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Insecticides and acaricides are used commonly for pest suppression in agriculture, forestry and public health. The National Research Council (2000) and others have documented their value in protecting crops, livestock and humans from injury by insects and other arthropods. However, adverse effects of pesticide use can include the killing of non-target organisms, contamination of water supplies and persistence of unwanted residues on foods and animal feed. The chronic health effects of even extremely low concentrations of pesticides in food and water remain under debate today just as they were when the National Research Council (1993) reported on pesticides in children's diets in the early 1990s. Resistance to one or more pesticides has evolved in populations of over 500 insect and mite species (Clark & Yamaguchi, 2002), rendering many of those pesticides ineffective against the resistant populations. For these and other reasons, supplementing or replacing pesticides with non-chemical control tactics, including biological control, is a goal in many crop and livestock production systems.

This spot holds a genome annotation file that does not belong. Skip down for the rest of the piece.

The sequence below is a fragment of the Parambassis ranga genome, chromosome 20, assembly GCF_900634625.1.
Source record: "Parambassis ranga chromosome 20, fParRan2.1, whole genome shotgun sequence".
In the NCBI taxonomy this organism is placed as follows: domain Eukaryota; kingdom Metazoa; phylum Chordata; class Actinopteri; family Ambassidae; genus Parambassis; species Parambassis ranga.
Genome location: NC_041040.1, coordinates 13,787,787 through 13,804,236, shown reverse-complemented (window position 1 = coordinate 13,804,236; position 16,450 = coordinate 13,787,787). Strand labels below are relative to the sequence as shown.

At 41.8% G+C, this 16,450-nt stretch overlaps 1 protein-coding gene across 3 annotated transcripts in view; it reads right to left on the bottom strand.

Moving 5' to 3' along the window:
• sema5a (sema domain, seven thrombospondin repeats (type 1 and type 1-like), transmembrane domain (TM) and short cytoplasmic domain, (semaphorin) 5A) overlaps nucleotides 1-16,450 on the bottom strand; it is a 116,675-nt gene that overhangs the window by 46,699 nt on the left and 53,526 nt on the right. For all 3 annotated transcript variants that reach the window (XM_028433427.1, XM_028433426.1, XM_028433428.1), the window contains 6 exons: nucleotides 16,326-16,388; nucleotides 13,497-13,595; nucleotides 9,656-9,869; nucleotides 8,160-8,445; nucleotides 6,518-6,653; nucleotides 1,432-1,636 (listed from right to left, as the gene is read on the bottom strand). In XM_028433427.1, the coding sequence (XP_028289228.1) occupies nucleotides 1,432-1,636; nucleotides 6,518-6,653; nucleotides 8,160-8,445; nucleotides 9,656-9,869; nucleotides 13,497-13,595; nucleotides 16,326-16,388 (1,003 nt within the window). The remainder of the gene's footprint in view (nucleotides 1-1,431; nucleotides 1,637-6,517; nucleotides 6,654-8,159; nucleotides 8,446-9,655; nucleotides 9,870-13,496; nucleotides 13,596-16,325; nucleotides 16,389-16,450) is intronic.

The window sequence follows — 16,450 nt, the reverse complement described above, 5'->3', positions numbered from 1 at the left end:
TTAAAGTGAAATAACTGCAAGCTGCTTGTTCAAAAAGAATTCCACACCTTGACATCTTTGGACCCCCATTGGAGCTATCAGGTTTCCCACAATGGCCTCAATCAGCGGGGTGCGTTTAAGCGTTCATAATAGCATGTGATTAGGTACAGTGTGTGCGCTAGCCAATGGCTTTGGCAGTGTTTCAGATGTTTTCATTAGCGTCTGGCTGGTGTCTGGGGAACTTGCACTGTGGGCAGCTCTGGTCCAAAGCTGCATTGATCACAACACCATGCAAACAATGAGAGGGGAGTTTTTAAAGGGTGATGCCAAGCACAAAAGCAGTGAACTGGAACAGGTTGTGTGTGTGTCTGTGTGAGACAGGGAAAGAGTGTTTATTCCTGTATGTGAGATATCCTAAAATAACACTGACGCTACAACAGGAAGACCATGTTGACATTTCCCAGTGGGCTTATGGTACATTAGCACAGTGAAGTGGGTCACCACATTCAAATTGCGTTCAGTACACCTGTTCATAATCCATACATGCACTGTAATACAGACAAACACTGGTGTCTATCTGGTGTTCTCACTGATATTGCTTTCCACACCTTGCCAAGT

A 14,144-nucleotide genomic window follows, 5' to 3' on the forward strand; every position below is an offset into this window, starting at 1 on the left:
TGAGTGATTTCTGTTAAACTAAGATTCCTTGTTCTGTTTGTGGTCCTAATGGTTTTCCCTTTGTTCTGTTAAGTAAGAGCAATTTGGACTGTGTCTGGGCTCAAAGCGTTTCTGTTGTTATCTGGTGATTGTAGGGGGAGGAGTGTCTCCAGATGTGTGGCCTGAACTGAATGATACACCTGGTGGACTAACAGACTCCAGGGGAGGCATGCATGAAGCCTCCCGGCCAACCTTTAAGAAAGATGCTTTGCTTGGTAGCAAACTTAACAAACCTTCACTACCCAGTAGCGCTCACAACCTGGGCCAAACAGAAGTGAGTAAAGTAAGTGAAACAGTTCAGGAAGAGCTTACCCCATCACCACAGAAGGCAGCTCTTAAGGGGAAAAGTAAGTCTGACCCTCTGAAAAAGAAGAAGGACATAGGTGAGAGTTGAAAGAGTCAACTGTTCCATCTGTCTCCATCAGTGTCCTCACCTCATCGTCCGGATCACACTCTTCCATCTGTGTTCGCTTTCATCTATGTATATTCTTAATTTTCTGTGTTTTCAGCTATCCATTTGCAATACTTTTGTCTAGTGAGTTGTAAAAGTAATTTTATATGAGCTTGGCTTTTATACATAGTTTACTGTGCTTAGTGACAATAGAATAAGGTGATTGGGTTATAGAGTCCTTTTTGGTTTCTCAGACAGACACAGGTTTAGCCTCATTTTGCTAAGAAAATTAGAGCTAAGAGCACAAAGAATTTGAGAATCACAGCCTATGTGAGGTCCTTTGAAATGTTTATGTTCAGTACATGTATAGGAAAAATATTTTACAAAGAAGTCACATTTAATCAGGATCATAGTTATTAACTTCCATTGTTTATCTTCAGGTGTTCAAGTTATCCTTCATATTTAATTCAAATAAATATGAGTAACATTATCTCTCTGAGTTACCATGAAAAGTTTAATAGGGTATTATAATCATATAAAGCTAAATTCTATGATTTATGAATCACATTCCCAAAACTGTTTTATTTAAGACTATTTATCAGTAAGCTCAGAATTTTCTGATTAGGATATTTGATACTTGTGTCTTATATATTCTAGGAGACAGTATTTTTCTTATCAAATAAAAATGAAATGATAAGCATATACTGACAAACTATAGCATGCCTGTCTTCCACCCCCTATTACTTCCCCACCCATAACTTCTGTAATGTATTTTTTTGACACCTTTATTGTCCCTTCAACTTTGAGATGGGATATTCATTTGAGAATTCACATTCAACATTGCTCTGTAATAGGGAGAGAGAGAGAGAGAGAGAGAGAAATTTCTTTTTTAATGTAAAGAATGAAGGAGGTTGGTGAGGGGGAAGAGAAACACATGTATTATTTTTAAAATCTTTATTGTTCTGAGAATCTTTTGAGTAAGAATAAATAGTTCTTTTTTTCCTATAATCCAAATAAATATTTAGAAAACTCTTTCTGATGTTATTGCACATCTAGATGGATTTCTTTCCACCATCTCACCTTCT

As biological control programs that rely on parasites, predators and pathogens are developed, they rarely are so robust as to provide all the pest suppression needed in an entire cropping system for the lifespan of the crop. Even if such robust biological control is attainable over time in specific crops or situations, initial efforts that target only one or a few pests often leave a need for pesticides to manage other species if their populations exceed economic thresholds.
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